Dwyane Wade says that in his next life he'd like to come back as a trust-fund baby. I'm surprised to hear that, frankly. Isn't he addicted to the pride of accomplishment? Most self-made successes are junkies for that. And for those of you hung up on all that alpha-doggery stuff, it's also worth noting that he tells (the recently banned) Scott Raab of Esquire: "It's hard, what I was doing the last couple years, trying to score forty a night, trying to lead us. It's hard on your body. So let these guys take me to the mountaintop, and I'll ride the wave."
Chris Bosh, the stapler, in rap.
John Hollinger says it's reasonable for the Rockets to consider moving beyond Yao Ming (Insider). Not because he's so terrible at this stage, but because it's very tough to rebuild on the fly, and the cap space he could afford them is tantalizing.
A year-and-a-half ago, Sacramento-based blogger Tom Ziller wondered aloud if the game was passing Geoff Petrie by. Now Ziller notes that the team is horrible at defense, and good at taking care of the ball compared to the league. And yet Petrie says the team's troubles are on offense, and in taking care of the ball. If you look in the comments, a lot of Kings fans refuse to believe that Petrie could be that out of touch, and insist he's merely offering a smokescreen.
Tracy Morgan, from "30 Rock," wearing a microphone sitting courtside at a Knicks game. Speaking of players he says, a little sadly, "those guys don't know anything but basketball." He also brags that he once met Frank Sinatra. Also, when you watch the video, notice the guy a couple rows back canoodling with his date. Looks to me like that's Scott Adsit, who is also a "30 Rock" regular, albeit, apparently, one with a little less star power when it comes to getting the good tickets.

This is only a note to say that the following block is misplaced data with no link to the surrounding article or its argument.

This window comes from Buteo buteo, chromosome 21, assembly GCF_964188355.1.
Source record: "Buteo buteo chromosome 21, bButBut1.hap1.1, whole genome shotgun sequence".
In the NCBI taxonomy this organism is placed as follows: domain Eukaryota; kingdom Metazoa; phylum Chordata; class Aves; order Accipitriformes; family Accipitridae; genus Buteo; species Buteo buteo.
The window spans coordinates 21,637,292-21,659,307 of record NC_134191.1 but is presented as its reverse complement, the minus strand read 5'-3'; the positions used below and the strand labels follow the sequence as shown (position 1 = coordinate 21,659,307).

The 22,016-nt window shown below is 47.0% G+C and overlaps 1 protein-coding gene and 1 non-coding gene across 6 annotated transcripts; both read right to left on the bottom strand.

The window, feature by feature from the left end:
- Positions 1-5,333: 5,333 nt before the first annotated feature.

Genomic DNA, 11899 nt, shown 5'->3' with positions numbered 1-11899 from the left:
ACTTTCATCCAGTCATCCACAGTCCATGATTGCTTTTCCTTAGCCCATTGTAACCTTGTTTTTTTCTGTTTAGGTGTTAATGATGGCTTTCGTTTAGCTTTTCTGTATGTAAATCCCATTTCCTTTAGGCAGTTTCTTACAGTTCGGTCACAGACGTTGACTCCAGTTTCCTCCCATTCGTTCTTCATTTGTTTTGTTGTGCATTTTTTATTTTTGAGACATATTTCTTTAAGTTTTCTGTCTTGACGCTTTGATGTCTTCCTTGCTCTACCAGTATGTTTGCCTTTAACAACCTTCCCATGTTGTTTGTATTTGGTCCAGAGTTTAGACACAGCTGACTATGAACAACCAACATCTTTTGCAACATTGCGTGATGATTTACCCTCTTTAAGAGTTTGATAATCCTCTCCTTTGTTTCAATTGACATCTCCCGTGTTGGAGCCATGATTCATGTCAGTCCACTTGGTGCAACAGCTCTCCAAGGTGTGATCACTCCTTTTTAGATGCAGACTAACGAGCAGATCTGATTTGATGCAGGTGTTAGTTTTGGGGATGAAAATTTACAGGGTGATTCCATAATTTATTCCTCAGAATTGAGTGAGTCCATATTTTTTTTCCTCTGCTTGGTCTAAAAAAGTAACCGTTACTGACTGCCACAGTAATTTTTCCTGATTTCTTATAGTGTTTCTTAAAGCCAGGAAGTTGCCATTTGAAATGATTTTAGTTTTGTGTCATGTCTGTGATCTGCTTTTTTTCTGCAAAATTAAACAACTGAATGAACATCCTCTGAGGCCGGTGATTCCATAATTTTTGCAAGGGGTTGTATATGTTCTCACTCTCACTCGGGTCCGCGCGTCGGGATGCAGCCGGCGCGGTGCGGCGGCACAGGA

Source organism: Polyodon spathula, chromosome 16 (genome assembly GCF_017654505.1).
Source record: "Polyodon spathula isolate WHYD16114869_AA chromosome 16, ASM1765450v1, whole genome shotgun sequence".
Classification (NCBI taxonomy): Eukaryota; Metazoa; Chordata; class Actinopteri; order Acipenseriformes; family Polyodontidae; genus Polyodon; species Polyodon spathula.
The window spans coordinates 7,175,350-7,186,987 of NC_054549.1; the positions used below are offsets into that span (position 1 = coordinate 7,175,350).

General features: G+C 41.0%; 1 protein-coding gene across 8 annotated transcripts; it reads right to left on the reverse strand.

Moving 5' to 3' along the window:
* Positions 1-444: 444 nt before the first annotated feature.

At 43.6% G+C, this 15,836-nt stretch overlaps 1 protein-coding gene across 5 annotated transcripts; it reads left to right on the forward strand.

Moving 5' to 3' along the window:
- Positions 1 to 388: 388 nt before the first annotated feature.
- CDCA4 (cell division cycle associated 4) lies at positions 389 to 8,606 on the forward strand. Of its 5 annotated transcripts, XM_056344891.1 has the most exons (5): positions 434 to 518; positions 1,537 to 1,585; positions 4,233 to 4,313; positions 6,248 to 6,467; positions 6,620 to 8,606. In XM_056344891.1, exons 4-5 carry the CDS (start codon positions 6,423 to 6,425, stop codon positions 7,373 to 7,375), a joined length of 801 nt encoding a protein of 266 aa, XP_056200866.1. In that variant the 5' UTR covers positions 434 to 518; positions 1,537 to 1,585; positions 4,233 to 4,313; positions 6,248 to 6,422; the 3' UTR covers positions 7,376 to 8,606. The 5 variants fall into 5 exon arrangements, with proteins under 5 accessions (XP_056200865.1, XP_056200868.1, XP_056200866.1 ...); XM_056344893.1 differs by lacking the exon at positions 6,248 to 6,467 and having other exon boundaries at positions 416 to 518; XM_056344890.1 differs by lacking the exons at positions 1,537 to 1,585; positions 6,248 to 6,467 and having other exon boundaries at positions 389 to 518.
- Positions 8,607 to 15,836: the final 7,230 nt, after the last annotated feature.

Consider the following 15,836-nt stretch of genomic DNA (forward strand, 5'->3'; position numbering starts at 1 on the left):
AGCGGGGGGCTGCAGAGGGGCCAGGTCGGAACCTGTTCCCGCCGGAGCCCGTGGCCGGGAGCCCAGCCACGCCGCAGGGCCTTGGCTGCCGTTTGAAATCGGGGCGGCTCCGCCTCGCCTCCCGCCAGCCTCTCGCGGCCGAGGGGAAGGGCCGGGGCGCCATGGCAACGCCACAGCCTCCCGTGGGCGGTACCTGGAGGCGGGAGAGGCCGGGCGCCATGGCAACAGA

I dare you to find a smarter game preview.
I dare you to find a smarter breakdown of a Gilbert Arenas hockey assist.
Google "eva longoria tony parker divorce" for a dizzying array of conflicting news stories. The Associated Press has apparently seen the divorce documents.
For all the talk about height and athleticism, perhaps the greatest thing about NBA basketball is the creative thinking. How are you going to get around that guy? Where are you going to pass it? How will you move? (Bill Russell swears the greatest thing about Dr. J's dunking was not the jumping at the rim, but the idea to jump at the rim that way.) We're really talking about human movement as a kind of art. Which seems a little weird, but nonetheless, it's real. And here's a video, which is not basketball, to illustrate the point. It's an amazing stunt biker. But before they show the amazing stunts, they show his blank canvases: a park bench, a knee-wall, a staircase railing or castle. Freeze the movie right there, on the object, and try to imagine whatever crazy thing the biker is going to do there. I promise he'll shock you a dozen times. So, sure the execution is ridiculous, but the envisioning is off the charts too.
Shane Battier is old-school on the topic of instant replay. I support his view, in a world where the quintessential way to view is in the flesh. But when the only people in the arena are the rich, and all the regular people are at home is watching with HD instant replay of their own, it's no fair to have referees work with far less information than the fans.
The Rockets' quant approach to the game, spreading like a virus. Knick staffer Kenny Atkinson is a carrier.
A review of Allen Iverson's first game in Turkey.